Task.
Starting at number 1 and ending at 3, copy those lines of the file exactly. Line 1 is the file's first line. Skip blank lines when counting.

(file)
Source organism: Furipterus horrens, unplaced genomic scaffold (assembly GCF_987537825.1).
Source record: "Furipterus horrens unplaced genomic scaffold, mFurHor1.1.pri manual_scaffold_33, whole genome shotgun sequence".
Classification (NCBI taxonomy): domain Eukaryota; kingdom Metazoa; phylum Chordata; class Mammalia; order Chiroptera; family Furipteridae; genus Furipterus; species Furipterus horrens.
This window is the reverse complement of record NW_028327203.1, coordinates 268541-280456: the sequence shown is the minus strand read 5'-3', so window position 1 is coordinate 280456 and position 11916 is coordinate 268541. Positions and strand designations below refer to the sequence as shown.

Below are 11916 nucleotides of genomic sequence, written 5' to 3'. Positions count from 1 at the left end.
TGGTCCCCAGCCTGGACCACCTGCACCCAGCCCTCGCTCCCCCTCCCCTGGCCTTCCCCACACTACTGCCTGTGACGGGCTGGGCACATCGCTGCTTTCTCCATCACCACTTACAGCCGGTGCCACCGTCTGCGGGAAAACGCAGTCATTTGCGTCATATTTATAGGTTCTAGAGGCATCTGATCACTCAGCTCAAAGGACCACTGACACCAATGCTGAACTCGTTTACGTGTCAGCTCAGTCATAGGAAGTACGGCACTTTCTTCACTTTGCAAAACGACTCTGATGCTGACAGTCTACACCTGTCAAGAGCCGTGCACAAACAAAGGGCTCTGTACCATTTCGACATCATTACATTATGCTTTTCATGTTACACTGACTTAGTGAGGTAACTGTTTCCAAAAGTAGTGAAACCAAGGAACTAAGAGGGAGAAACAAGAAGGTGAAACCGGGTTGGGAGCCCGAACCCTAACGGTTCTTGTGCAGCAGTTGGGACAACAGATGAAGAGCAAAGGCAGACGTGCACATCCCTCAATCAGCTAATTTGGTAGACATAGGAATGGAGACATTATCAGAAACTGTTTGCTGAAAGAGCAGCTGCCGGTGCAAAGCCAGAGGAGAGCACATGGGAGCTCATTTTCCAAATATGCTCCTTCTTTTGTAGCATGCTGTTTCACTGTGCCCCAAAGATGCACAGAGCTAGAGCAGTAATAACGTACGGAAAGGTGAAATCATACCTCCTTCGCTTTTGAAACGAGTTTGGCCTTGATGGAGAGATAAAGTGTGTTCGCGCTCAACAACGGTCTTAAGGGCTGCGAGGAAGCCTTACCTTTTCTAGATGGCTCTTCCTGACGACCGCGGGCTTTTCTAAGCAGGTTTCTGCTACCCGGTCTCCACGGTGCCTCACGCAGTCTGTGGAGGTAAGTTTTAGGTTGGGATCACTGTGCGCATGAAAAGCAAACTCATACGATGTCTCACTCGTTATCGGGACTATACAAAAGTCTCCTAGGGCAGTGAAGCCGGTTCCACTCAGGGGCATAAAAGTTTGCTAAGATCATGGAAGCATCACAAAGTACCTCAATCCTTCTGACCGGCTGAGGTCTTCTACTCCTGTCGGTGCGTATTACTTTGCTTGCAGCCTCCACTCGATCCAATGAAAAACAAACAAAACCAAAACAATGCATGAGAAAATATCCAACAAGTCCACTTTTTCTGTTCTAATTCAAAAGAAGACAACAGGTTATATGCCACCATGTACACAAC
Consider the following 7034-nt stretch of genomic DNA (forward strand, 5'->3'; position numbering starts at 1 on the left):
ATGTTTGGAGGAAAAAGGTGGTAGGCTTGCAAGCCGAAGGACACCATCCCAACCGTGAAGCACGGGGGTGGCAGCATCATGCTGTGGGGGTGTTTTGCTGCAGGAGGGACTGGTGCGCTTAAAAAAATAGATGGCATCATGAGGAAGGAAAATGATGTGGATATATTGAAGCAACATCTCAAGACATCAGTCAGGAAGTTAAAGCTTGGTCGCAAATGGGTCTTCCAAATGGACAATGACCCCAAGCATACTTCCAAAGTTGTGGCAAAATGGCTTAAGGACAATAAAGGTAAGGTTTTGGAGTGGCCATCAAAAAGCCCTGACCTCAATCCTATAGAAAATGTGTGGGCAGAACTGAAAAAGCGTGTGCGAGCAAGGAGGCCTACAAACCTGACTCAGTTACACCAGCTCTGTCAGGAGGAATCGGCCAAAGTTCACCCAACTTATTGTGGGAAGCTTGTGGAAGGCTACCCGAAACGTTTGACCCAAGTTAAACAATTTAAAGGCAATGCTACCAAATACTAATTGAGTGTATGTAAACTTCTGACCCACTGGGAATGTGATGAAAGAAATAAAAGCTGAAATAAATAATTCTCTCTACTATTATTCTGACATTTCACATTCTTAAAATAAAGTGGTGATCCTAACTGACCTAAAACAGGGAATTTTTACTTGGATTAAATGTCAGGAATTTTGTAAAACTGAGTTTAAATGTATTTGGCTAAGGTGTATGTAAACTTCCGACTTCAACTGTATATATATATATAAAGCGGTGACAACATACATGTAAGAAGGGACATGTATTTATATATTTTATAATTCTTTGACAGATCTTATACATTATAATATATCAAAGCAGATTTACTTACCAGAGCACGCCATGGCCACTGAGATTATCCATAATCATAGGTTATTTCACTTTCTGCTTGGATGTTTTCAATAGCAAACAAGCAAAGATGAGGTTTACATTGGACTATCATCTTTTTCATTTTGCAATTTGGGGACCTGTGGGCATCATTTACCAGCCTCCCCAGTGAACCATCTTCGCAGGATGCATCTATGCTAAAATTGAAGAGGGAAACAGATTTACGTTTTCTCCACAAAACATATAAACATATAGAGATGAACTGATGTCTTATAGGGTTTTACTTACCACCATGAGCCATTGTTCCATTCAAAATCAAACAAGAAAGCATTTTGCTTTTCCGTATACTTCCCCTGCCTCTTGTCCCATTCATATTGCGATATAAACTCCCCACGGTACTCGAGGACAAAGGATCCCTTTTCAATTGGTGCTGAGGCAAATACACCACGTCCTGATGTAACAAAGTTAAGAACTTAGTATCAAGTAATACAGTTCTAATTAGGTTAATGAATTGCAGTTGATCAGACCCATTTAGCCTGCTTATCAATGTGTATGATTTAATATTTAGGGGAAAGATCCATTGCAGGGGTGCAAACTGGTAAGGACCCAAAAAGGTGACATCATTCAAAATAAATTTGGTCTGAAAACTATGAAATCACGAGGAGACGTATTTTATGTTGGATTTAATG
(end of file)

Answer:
Source organism: Furipterus horrens, unplaced genomic scaffold (assembly GCF_987537825.1).
Source record: "Furipterus horrens unplaced genomic scaffold, mFurHor1.1.pri manual_scaffold_33, whole genome shotgun sequence".
Classification (NCBI taxonomy): domain Eukaryota; kingdom Metazoa; phylum Chordata; class Mammalia; order Chiroptera; family Furipteridae; genus Furipterus; species Furipterus horrens.